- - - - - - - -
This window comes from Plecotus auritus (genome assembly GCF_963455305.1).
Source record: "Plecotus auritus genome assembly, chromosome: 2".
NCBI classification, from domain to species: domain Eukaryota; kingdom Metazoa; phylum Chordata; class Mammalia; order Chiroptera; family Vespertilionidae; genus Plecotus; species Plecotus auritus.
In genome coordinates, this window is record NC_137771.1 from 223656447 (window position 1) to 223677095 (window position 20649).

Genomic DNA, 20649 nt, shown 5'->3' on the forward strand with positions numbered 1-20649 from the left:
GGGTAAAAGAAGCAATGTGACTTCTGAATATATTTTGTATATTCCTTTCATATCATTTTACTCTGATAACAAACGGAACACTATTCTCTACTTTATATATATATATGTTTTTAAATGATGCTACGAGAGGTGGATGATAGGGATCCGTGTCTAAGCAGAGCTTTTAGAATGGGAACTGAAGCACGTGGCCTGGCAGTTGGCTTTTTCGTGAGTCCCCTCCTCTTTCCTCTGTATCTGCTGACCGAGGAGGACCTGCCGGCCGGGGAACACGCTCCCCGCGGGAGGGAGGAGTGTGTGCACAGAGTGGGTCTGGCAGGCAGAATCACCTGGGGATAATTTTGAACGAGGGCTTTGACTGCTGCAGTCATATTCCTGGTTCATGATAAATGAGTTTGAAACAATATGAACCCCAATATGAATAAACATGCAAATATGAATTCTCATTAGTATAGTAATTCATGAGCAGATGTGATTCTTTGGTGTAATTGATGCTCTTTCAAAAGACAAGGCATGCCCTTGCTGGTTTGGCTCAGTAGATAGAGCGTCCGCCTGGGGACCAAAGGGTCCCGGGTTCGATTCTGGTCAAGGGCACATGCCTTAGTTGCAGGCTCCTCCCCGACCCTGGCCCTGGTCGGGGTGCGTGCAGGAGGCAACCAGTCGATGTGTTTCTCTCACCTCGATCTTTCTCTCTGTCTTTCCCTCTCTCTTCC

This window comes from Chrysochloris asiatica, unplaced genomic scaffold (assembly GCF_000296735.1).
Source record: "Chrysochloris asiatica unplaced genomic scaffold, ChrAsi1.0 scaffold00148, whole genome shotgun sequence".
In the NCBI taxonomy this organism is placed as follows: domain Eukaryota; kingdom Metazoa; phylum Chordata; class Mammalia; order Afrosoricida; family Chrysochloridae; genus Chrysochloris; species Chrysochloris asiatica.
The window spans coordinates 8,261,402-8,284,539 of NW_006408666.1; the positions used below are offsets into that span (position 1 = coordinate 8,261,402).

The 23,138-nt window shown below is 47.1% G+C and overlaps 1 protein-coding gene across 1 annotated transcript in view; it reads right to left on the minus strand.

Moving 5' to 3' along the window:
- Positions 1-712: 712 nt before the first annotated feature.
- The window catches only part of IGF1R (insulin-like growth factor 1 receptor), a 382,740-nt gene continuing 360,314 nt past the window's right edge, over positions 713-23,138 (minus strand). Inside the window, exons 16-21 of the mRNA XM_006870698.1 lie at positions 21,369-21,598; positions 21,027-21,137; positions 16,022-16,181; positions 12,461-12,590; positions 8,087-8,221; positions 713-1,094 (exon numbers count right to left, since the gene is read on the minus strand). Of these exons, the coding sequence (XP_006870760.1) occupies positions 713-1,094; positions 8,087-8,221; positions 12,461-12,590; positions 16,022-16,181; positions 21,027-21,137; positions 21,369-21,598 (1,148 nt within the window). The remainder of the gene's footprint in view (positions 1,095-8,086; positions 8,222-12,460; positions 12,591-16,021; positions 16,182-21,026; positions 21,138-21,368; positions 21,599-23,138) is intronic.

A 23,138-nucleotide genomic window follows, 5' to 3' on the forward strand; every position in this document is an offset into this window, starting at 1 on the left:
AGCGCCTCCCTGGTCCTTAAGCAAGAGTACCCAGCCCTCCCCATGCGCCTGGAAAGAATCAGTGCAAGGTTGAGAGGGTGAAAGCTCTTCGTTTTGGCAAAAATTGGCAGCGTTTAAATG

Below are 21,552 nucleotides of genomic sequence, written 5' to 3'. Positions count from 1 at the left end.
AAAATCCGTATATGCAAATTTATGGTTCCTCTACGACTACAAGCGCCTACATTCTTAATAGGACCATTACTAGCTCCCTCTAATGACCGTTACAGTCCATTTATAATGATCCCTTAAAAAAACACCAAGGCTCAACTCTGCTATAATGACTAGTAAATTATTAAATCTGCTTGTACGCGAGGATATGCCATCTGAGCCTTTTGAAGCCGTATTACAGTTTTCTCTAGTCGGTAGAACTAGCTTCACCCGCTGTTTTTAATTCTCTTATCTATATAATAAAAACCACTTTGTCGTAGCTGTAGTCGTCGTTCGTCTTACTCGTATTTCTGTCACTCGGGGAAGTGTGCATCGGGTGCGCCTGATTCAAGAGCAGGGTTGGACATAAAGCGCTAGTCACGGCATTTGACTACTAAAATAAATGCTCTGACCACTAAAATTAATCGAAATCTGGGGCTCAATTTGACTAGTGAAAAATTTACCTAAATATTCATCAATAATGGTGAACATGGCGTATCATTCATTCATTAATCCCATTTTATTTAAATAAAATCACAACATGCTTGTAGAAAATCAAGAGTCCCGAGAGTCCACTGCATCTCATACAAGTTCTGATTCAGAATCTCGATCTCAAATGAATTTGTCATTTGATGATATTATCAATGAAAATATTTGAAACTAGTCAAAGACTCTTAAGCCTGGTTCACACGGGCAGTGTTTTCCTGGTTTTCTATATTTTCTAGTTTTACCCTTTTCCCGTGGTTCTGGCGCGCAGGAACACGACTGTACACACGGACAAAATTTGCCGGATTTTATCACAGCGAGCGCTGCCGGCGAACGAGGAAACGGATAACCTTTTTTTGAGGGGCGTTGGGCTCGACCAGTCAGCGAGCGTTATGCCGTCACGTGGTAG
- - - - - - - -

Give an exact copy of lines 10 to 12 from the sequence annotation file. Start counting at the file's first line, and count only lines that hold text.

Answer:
The window spans coordinates 8,261,402-8,284,539 of NW_006408666.1; the positions used below are offsets into that span (position 1 = coordinate 8,261,402).

The 23,138-nt window shown below is 47.1% G+C and overlaps 1 protein-coding gene across 1 annotated transcript in view; it reads right to left on the minus strand.

Moving 5' to 3' along the window: